Osteoporosis Part 2

Osteoporosis part 2

Last months Blog, we reviewed the definition of osteoporosis. To summarize, osteoporosis is the overall loss of calcium in the bones over time. Loss of calcium in women begins at about age 23 to 25 and for men, about age 35. Unfortunately, women lose more calcium after menopause. This lasts for about 10 to 15 years. At about age 65 both men and women lose calcium at about the same rate but men have a larger stockpile in their bodies, thus, they are less prone to bone breakage from osteoporosis.To maintain calcium throughout one’s life we need to increase the speed at which it is deposited and slow down the rate at which it is lost.

Calcium is available in many forms. Some of these forms are more likely to be absorbed into the body than others. One of the simplest is called elemental calcium. This is available in Tums! I recommend between two and three times tablets each day, especially for women. These tablets should be taken all at once as they each provide 500 mg of elemental calcium. One of the interesting things about calcium is that it acts like a giant sponge looking to absorb the other nutrients in the stomach. That’s how it works as an antacid. Unfortunately, this also means you cannot take other medicines with calcium. This includes vitamin D!! This is very important since many over the counter formulations of calcium are sold with vitamin D. Vitamin D is critically important for the absorption of calcium but must be taken at a different time during the day. In fact, calcium should be taken ALONE, at least two hours before or one hour after any other food or medication.

While we are talking about it, Vitamin D is a requirement to absorb calcium.  Since Rochester is NOT in the Sun Belt, we need to rely upon supplemental D. For men, 400 IU (international units) daily up to 800 IU for women. Most multivitamins have D, but be careful: DON’T get vitamins or supplements with calcium for the reasons above.

Weight-bearing exercise stimulates calcium deposition and promotes bone health. This is the only process where swimming is not as good as walking, jogging or aerobics. You can’t build bone in the water. Avoiding smoking along with eating a healthy diet also helps with bone calcium deposition. There are some diseases that affect calcium in bone but those exceed the scope of this article.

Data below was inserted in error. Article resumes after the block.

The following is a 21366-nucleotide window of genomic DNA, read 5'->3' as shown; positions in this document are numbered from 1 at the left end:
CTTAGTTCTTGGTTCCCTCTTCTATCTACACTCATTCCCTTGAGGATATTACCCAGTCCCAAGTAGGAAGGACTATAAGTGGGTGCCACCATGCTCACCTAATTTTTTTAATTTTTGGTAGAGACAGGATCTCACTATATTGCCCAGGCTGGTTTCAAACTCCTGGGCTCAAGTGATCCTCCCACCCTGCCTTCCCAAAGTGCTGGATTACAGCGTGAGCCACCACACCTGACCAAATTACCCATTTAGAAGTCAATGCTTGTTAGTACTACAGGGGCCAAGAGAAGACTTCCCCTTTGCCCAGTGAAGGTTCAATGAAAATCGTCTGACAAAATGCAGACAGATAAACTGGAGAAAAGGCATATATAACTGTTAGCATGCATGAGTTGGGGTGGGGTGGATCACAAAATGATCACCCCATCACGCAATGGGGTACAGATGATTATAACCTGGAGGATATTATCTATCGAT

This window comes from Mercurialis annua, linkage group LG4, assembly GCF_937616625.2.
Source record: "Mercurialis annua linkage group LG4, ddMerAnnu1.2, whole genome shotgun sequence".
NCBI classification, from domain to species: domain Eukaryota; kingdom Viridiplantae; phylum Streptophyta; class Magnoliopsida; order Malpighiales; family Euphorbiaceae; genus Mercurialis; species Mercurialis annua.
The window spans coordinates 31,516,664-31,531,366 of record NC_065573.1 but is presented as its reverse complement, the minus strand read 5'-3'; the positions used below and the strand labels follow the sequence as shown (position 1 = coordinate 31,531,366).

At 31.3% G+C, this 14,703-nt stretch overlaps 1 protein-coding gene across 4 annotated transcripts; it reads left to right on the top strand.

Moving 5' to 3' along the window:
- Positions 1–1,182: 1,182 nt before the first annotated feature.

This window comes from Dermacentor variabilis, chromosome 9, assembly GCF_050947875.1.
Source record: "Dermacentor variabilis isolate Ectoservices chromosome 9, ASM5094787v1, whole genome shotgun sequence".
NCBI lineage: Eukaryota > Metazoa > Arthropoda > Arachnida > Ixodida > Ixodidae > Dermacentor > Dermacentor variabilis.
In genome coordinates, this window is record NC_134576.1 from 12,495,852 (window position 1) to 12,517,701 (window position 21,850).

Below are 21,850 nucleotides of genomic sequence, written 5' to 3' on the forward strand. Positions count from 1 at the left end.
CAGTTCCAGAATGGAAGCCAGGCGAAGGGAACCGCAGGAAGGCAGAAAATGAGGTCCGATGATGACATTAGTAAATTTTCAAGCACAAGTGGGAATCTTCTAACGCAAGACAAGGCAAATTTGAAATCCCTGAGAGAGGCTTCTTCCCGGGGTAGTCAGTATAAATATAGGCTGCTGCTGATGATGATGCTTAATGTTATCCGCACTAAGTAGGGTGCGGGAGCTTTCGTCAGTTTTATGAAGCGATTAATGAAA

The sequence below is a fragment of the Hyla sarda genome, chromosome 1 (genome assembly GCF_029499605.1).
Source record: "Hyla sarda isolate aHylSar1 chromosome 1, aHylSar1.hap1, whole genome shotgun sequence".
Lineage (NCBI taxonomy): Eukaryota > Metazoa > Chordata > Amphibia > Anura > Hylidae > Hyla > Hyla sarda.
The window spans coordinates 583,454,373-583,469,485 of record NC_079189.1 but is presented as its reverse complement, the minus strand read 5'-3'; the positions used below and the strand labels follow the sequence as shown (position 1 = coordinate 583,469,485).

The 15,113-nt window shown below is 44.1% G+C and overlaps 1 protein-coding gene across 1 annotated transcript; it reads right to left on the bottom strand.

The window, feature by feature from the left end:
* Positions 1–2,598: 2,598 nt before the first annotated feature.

What if you are diagnosed with osteoporosis? Medicines like Fosamax, Boniva, Actonel and even Forteo work this way through different mechanisms. In common, they slow loss. Unique in treatments, Calcitonin, available as a nasal spray or injection, is a synthetic hormone that STIMULATES calcium deposition and is generally very well tolerated.

Testing for osteoporosis is an easy, noninvasive process that any primary care, family practice, OB/GYN or orthopedic surgeon can help facilitate. Another high-risk group for osteoporosis is female athletes in their teens or early 20s who have late-onset menses or have lost their period. During these critical bone forming years loss of normal hormone balance seriously impairs calcium deposition.

I hope with this and the previous article you have a better understanding of what osteoporosis is, how it can be protected against and who to contact to investigate or treat if you suffer from it. They are the only bones you have, treat them well!

Dr. John Klibanoff    RochesterOrtho.com
Orthopedic Surgeon  2410 Ridgeway Ave 14626  585-723-3000